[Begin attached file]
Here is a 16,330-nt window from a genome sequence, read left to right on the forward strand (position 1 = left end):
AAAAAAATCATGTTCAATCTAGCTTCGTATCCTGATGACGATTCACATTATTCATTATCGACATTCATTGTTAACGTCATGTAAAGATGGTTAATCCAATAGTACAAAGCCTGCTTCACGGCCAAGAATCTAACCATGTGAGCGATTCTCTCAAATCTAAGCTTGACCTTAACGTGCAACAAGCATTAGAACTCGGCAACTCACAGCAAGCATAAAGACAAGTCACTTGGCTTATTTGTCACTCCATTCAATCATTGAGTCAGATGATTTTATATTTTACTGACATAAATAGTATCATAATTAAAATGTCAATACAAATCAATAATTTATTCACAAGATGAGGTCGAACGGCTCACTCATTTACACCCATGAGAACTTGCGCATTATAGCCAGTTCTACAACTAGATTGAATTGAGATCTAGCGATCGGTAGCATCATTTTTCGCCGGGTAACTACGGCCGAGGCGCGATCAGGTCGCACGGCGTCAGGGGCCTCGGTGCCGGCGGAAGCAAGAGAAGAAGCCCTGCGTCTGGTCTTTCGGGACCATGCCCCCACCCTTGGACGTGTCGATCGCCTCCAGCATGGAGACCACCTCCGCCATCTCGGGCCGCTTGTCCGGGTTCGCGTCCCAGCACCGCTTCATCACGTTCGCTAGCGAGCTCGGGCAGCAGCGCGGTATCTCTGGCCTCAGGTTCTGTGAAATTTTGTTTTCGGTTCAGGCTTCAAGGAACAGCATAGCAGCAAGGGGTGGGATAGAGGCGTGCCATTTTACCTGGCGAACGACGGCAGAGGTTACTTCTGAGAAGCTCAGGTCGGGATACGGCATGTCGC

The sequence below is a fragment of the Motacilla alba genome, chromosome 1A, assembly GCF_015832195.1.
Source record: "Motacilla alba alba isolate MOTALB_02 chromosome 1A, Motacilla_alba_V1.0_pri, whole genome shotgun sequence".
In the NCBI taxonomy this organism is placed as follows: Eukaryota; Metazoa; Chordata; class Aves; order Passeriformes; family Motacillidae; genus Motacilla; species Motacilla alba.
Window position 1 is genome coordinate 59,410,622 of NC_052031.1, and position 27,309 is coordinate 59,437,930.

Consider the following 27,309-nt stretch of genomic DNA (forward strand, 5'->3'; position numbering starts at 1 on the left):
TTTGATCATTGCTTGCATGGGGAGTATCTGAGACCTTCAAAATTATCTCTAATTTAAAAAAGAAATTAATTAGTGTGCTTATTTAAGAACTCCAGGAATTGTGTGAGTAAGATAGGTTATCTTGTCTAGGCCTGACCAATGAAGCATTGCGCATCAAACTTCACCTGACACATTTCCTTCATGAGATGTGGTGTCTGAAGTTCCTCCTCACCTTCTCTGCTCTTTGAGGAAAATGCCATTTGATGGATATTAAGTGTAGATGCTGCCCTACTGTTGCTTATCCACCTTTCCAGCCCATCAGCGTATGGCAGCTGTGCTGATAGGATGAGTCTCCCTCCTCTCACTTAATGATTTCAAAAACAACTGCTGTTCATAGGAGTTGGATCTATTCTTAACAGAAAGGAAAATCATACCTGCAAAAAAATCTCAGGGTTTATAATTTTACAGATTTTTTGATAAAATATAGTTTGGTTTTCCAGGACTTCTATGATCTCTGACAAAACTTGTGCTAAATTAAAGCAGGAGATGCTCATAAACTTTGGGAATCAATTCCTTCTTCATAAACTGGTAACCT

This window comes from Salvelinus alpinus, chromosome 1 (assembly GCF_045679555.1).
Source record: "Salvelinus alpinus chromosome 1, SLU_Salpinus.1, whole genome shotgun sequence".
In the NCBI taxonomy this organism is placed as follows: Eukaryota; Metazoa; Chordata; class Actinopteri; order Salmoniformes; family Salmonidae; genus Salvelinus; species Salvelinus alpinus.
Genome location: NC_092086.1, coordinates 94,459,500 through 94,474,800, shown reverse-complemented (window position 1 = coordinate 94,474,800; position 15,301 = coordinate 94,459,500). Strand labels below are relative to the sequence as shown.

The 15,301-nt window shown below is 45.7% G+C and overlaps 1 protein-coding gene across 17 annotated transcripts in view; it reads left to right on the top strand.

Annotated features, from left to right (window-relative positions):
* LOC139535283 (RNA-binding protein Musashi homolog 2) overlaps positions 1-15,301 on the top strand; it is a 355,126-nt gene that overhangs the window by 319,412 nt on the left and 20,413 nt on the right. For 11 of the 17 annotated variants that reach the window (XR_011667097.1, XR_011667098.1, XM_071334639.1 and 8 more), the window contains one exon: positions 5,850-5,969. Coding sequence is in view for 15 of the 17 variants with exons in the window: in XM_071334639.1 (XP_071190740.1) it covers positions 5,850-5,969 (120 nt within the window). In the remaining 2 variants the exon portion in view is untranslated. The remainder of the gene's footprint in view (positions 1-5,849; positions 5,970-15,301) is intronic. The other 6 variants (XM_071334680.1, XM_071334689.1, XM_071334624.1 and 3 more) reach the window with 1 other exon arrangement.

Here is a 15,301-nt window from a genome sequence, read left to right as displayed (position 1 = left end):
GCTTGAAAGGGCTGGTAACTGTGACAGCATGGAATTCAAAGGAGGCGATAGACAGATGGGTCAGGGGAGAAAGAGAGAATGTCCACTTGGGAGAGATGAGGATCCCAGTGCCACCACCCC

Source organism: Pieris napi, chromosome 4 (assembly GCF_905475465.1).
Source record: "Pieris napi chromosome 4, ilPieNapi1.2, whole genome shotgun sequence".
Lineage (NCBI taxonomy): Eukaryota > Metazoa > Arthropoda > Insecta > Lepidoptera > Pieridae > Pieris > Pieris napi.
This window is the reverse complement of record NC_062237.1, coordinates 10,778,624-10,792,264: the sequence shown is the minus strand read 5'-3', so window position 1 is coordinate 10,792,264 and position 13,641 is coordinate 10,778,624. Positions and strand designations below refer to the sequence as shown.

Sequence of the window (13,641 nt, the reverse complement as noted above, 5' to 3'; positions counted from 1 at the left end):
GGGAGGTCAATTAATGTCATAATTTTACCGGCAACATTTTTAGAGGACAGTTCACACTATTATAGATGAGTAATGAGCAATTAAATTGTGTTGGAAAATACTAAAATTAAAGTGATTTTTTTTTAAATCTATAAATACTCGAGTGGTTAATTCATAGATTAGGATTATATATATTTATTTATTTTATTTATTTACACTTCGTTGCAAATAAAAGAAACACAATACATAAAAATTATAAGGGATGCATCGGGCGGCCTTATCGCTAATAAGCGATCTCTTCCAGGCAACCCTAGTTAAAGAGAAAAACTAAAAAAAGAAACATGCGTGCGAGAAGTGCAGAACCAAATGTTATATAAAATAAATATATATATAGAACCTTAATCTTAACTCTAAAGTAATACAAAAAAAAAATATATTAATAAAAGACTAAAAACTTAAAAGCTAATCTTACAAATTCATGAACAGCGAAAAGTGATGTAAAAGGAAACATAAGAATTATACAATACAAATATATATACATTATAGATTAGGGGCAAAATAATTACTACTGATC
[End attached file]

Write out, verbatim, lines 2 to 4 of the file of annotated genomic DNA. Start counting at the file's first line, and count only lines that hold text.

AAAAAAATCATGTTCAATCTAGCTTCGTATCCTGATGACGATTCACATTATTCATTATCGACATTCATTGTTAACGTCATGTAAAGATGGTTAATCCAATAGTACAAAGCCTGCTTCACGGCCAAGAATCTAACCATGTGAGCGATTCTCTCAAATCTAAGCTTGACCTTAACGTGCAACAAGCATTAGAACTCGGCAACTCACAGCAAGCATAAAGACAAGTCACTTGGCTTATTTGTCACTCCATTCAATCATTGAGTCAGATGATTTTATATTTTACTGACATAAATAGTATCATAATTAAAATGTCAATACAAATCAATAATTTATTCACAAGATGAGGTCGAACGGCTCACTCATTTACACCCATGAGAACTTGCGCATTATAGCCAGTTCTACAACTAGATTGAATTGAGATCTAGCGATCGGTAGCATCATTTTTCGCCGGGTAACTACGGCCGAGGCGCGATCAGGTCGCACGGCGTCAGGGGCCTCGGTGCCGGCGGAAGCAAGAGAAGAAGCCCTGCGTCTGGTCTTTCGGGACCATGCCCCCACCCTTGGACGTGTCGATCGCCTCCAGCATGGAGACCACCTCCGCCATCTCGGGCCGCTTGTCCGGGTTCGCGTCCCAGCACCGCTTCATCACGTTCGCTAGCGAGCTCGGGCAGCAGCGCGGTATCTCTGGCCTCAGGTTCTGTGAAATTTTGTTTTCGGTTCAGGCTTCAAGGAACAGCATAGCAGCAAGGGGTGGGATAGAGGCGTGCCATTTTACCTGGCGAACGACGGCAGAGGTTACTTCTGAGAAGCTCAGGTCGGGATACGGCATGTCGC

The sequence below is a fragment of the Motacilla alba genome, chromosome 1A, assembly GCF_015832195.1.
Source record: "Motacilla alba alba isolate MOTALB_02 chromosome 1A, Motacilla_alba_V1.0_pri, whole genome shotgun sequence".